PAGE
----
09 February 2009
London's secret 'Zen street'
Another miserable morning, with cheesegrater drizzle and a sky the colour of undergraduate laundry, so I cheered myself up en route to work with a visit to a Zen street.
Leigh Hunt Street (right), off Southwark Bridge Road in SE1, is hard to find on the map. In fact, Google and the London A to Z don't acknowledge its existence at all.
Maybe it hides Southwark council's nuclear bunker, or an underground weapons research establishment. But more probably its anonymity is because it's only 27 feet long, has no buildings on it, and goes nowhere: the street equivalent of one hand clapping. Presumably, it used to go somewhere, but was truncated when the park was created.
The street is listed on the excellent SE1 news website, so maybe it has just enough Internet validity for you to use it as a false address next time you have to supply one for an Internet competition. (The postcode, to judge by a search on the Land Registry's find a property facility, would be SE1 0EY or similar.)
It was being used as a car park on my visit this morning, but you can get an idea of its brevity from the pic. Until recently it was little more than a brick gazebo, as the image on one visitor's photo website shows ("eine absolut notwendige Strasse", he notes pithily - "a vital street").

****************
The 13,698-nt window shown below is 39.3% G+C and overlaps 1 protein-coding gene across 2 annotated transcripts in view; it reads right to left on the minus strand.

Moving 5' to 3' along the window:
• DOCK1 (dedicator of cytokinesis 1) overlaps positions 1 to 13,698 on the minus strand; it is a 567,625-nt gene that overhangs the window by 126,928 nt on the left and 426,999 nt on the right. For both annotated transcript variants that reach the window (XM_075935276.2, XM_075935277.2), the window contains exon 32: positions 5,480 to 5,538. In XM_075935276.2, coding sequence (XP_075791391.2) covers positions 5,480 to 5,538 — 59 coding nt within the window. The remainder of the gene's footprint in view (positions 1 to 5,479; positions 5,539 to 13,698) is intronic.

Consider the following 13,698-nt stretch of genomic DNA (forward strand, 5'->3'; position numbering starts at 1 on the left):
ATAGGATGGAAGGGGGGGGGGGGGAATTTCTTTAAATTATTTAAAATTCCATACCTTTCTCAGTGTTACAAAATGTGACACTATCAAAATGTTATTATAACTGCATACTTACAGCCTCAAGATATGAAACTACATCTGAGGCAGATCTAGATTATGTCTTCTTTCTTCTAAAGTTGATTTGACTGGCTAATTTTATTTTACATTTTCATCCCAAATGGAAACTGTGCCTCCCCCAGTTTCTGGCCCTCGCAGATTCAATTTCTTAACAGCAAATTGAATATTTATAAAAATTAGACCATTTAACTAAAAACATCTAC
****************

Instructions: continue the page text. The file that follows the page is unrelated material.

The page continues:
It's nowhere near the shortest street in Britain (that's Ebenezer Place in Caithness, which is less than 7ft long, and has an address on it).
But is Leigh Hunt St the shortest in London? Curiously, a leading candidate for the 'genuine' shortest street in London is Clennam St, which is virtually next door. I paced it out: 18 strides, so around twice as long as Leigh Hunt. But Clennam St is a proper thoroughfare (for now: it's due for pedestrianisation) and even has a good pub on it - the Lord Clyde, which bizarrely is at no. 27. (The strides were paced out before going to the pub.)
There's something about Leigh Hunt's minimalism that I like, though. And for such an elusive thoroughfare, it has something of a history: it used to be called Lombard St, apparently.
A pleasant thing about taking in semi-arbitrary diversions like this is that it forces you to do a familiar journey by an unfamiliar route. In London that's always fun.
So, this morning, instead of my usual scoot over Waterloo Bridge I came over Southwark Bridge, which had some entertaining roadworks (right), and found myself going towards St Paul's up historic Watling Street - which, leading as it does to Holyhead, is a bit longer than Leigh Hunt.